Maine is still not taking full advantage of its “yellow flag” law to temporarily confiscate firearms from people who are a threat to themselves or others, according to a panel that reviews police shootings in the state.

But officials have finally put a telehealth system in place that could change that.

The Maine Deadly Force Review Panel published its annual report this week and again called for more connections between police and mental health service agencies.

The 15-member panel has reviewed 20 shootings by police since its creation in 2019. Twelve resulted in deaths. In every case, the person involved was a white male, often living in a rural and isolated area, and known in the community to be violent. Three-quarters were experiencing mental health crises, and all had a weapon at hand. Others had a history of substance use and domestic violence.

“When we’re looking at the use of deadly force in the state of Maine, the themes are consistent across all the reviews that have been done now for many years,” said Francine Garland Stark, co-chair of the deadly force panel and executive director of the Maine Coalition to End Domestic Violence.

The most recent report includes a number of recommendations, including more training in the use of less-lethal weapons and a common records management system.


“What we have been recommending in all of our reports is really an increased collaboration between our law enforcement and people that are providing services across all those issues of mental health treatment, substance use disorder treatment, domestic violence intervention,” Garland Stark said.

The Office of the Maine Attorney General already reviews each police shooting to determine if it was legally justified – and in every case in modern times, the office has found that police acted within the law. But that process does not ask why shootings occur or what forces aligned to bring a person into a deadly conflict with police.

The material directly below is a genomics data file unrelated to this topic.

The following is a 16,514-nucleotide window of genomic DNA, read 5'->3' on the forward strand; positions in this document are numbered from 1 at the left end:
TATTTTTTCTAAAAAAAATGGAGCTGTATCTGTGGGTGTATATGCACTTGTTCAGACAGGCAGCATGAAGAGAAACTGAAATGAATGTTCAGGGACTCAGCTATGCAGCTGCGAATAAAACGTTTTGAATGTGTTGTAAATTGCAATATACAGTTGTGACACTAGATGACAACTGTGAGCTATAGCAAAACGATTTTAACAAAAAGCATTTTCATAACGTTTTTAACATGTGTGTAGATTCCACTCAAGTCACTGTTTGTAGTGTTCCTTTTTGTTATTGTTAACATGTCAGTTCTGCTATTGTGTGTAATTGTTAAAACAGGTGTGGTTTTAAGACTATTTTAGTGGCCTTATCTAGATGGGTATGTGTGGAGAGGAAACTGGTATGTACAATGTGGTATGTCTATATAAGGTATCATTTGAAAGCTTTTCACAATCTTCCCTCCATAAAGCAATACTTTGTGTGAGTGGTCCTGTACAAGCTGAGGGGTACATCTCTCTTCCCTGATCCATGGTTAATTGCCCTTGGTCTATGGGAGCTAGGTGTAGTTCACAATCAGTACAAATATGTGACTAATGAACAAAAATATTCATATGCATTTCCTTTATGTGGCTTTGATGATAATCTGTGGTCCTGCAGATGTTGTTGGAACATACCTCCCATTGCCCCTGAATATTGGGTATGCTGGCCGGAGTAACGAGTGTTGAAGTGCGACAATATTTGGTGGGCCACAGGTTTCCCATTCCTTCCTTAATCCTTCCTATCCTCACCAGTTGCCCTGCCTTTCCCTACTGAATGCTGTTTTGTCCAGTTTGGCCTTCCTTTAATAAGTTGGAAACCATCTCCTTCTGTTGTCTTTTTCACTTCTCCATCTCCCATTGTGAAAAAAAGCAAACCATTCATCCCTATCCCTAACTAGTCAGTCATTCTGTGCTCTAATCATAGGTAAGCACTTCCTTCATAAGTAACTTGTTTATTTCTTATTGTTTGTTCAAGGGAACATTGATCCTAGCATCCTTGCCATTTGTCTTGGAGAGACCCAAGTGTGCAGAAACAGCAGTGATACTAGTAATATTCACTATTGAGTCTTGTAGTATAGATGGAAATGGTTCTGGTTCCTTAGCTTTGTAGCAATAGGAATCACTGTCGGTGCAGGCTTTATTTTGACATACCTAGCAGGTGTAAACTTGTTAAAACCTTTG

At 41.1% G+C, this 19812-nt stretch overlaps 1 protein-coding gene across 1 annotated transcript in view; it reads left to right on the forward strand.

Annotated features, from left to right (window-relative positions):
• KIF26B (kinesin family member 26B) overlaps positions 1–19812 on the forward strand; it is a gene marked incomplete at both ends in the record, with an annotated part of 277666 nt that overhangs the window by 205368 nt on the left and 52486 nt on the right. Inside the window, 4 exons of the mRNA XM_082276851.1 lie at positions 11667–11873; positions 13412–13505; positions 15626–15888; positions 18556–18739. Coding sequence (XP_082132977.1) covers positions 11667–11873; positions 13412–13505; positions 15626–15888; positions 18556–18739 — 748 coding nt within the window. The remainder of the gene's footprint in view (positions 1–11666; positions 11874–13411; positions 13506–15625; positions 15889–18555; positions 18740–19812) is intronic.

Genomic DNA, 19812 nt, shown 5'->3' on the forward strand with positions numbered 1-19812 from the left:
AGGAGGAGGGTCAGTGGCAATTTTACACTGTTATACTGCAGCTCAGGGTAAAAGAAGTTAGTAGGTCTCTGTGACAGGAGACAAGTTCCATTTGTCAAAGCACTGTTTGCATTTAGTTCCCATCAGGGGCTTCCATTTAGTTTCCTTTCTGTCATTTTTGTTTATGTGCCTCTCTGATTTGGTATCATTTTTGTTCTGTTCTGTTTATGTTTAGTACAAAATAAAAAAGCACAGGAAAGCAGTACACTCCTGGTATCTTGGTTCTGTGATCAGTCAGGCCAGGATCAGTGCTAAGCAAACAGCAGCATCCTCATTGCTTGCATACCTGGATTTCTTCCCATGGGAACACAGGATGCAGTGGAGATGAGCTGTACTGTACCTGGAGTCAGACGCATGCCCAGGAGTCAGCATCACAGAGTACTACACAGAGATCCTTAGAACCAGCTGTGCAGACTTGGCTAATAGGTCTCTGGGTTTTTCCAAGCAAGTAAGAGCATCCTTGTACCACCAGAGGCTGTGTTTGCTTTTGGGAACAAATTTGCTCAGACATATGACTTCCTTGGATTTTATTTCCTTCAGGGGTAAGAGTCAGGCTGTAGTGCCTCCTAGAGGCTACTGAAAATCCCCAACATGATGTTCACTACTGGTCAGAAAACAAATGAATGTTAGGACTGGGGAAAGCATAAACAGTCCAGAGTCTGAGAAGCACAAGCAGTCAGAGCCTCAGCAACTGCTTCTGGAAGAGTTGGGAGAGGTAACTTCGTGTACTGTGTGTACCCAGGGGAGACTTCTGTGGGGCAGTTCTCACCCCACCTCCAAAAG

The review panel aims to fill in those gaps. Its mandate is to report on how the state can enhance the safety of the public and police officers.

Its annual report also pointed to Maine’s yellow flag law as an area for improvement. Unlike other states with similar laws, Maine requires a medical practitioner to sign off on the request to confiscate weapons.

That provision was key to broad legislative support for the bill in 2019 and has been touted by Maine politicians, but police said for more than two years they were often unable to use the law because the state didn’t have a system to conduct evaluations remotely. Hospitals were reluctant to perform the required assessment in person in part because they feared retaliation from the individual.

The panel acknowledged that struggle in its latest report and pushed for more telehealth options, which finally became available in October.


After announcing they had begun the process last year, the Department of Health and Human Services contracted with Spurwink, a nonprofit behavioral health provider that operates a crisis center in Portland. Police can now call a phone number 24/7 to reach a nurse practitioner who will do a remote assessment.

Between July 2020 when the yellow flag law took effect and October 2022, police took 27 people into protective custody to initiate the yellow flag process, the attorney general’s office said. In the four months since Spurwink came on board, police have used the law six times.

The office does not track how many gun removal orders are ultimately granted.

Information about those cases is limited, but brief summaries provided by the attorney general’s office show how dire and dangerous the situations were.

In December, Sanford police intercepted a woman while she was attempting to buy a gun to kill herself. Last month, Waterville police intervened when a 42-year-old woman, diagnosed with schizophrenia, was armed with two handguns, an automatic rifle and a knife. She believed she was being stabbed and that police were going to shoot her. In January, Wells police used the yellow flag process with a 25-year-old man who had been diagnosed with schizophrenia and had thoughts of harming a co-worker.

Ben Strick, senior director of adult behavioral health at Spurwink, said the new process has gone well so far and credited the law enforcement agencies that have already used it for taking “extreme care to prevent bad things from happening.”


“A big piece is making sure that all law enforcement knows this is available to them,” Strick said.

Word is still getting out, he said, and the Maine Chiefs of Police Association is hosting a training in March for law enforcement officers, prosecutors and mental health providers.

“DHHS and Spurwink continue to collaborate with the Department of Public Safety on continued education and support for law enforcement about the availability of telehealth assessments,” said Jackie Farwell, a spokeswoman for the department.

Strick also serves on the deadly force review panel and he believes that the law will be used more frequently going forward and could reduce deadly shootings by law enforcement.

“Each time (an assessment) comes in, I think, ‘This was somebody that was prevented from a deadly force incident,’” he said.

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